Concerned about food security? Buy farmland in Romania while you still can
With growing expectations of a global recession generated by the COVID-19 pandemic, avoiding disruptions to the food supply chain and food production continues to be a priority. One of the key measures for ensuring food availability is to maintain and support agricultural activities and markets.
Romania, which ranks seventh in the EU by largest utilised agricultural land area and has seen record yields for cereals in the past years, is well positioned to contribute to the achievement of food production objectives. The price of farmland remains attractive when compared to elsewhere in the EU, while the Romanian climate is largely favourable for agriculture.
Against this background, Romania has seen an increasing wave of agricultural investments during the past years, when major players entered the market via large-value acquisitions.
Entering the market doesn't come easy
This trend is expected to continue post-pandemic, as the focus on ensuring food availability remains a priority. Still, investors need to find ways to navigate the particularities of the country's farmland and the various local laws.
While major agri-business players mostly look for large deal sizes, these are not easy to find in Romania. Although the consolidation of fragmented farmland increased in Romania during the last years, the country has the highest share of small farms (i.e. farms with land less than 5 hectares) in the EU.
Investors usually enter the Romanian agriculture market by acquiring local players holding consolidated farmlands and further grow their business. Depending on the business model chosen, a potential investor may acquire the right to use the land by purchase, swap, agricultural lease or, if the owner is a public entity, by concession. If the investor has sufficient economic power, the preferred option will most likely be to acquire the ownership right.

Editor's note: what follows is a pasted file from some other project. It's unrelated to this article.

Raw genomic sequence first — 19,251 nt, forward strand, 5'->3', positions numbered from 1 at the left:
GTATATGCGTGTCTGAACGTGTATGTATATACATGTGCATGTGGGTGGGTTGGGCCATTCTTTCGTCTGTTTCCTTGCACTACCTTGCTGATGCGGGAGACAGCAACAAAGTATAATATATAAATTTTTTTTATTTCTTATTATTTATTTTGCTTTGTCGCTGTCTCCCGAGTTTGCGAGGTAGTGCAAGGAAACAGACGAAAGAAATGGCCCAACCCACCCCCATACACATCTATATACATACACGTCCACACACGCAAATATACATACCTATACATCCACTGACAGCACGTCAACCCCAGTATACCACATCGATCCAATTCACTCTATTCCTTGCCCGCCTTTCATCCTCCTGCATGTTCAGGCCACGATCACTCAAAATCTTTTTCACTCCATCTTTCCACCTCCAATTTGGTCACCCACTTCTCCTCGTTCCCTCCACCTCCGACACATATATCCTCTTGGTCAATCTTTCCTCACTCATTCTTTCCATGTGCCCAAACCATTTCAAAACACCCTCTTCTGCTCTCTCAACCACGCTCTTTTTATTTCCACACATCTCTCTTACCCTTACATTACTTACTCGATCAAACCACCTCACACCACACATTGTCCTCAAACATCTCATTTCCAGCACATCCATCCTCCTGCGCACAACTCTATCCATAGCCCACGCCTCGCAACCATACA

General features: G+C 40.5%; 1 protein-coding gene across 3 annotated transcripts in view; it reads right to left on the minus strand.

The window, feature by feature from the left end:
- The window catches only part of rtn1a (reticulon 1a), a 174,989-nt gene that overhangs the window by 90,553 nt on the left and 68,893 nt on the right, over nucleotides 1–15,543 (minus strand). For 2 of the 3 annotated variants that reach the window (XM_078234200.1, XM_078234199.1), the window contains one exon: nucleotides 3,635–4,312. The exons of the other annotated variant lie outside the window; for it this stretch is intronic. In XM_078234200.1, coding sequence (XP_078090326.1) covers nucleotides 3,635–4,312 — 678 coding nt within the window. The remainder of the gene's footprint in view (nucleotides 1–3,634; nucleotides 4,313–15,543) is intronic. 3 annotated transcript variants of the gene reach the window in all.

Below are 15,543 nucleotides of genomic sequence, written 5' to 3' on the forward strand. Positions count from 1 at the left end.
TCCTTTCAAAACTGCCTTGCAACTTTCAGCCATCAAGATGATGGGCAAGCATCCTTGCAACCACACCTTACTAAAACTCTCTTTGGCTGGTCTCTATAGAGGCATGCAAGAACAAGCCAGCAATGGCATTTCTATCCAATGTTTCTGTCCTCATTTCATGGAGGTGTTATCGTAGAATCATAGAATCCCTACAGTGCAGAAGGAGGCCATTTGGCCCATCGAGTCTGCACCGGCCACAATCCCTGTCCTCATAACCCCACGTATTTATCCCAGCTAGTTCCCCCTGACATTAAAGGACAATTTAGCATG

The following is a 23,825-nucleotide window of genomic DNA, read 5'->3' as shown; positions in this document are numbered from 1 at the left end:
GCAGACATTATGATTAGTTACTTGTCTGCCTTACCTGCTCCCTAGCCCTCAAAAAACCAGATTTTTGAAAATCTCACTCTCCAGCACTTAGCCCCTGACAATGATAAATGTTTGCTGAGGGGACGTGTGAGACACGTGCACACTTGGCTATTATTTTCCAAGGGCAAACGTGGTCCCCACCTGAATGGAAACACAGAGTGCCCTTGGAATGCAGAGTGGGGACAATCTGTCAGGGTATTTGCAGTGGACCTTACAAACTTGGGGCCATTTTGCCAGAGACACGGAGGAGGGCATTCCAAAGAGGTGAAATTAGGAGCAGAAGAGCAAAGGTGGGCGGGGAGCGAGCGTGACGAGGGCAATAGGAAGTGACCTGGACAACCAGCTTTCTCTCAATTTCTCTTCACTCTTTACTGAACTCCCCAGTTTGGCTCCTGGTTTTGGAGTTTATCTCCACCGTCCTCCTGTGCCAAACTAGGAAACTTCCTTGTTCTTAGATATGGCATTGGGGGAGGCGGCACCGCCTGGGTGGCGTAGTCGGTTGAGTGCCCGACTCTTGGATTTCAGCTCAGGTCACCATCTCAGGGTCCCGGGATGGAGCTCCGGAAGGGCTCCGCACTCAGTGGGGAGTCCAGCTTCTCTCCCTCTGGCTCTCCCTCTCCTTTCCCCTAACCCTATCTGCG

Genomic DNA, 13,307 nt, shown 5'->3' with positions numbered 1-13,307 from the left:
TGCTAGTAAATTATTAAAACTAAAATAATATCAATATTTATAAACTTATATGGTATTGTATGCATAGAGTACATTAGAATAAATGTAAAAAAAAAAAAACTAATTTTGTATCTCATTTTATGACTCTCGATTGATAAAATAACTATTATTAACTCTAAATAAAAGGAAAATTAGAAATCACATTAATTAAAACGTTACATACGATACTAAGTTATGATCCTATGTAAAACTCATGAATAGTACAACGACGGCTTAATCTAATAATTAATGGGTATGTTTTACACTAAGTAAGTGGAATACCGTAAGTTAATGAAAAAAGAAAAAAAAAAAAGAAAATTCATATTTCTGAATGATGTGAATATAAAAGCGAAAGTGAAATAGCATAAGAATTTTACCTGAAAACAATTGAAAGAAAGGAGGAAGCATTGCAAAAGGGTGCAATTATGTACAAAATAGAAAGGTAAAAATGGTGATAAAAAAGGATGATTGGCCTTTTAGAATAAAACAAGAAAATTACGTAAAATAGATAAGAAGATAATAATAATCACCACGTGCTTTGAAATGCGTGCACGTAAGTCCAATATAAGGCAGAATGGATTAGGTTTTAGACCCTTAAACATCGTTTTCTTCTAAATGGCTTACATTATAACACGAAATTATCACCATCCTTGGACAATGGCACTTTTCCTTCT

Under Romanian law, to purchase agricultural lands a potential investor must comply with Law 17/2014, which regulates the sale and purchase of such real estate assets ("Law 17"). Among other things it aims to ensure food security, the exploitation of the country's resources in accordance with the national interest, the consolidation of agricultural lands and the establishment of economically viable farmland.
The plot thickens
Law 17 is set to be drastically amended by a new law recently adopted by the Parliament and sent for promulgation by the President of Romania.
The new law sets forth more categories of pre-emptors, new conditions to be met by the lessor exerting the pre-emption right, as well as a lengthier duration for the publication of the sale offer.
Also, an interdiction is introduced for the land to be sold for a period of eight years, under penalty of an 80 % tax on the difference between the sale price and the purchase price. There is no "but" here, as this 80 % tax may not be avoided by entering a share deal.
Further, to qualify as pre-emptors lessors need to have their domicile/corporate seat in Romania for at least five years at the moment the sale offer is published.
Much debated, this piece of legislation seems likely to slow down foreign investment in local agriculture, as it imposes major restrictions on the sale of agricultural land to foreign nationals and on the right of an owner to sell its land. Still, it is reasonably expected that the ongoing constitutionality check would result in at least part of these changes being discarded.
Romania is well positioned to benefit from the growing general concern for increased food security by continuing to attract and support investments in the country's agriculture sector. But it remains to be seen how the recently announced legislative changes will impact investors' interest.
Authors: Mădălina Mitan, managing attorney at law and Ionuț Sava, senior attorney at law, specialised in real estate and constructions, Schoenherr si Asociatii SCA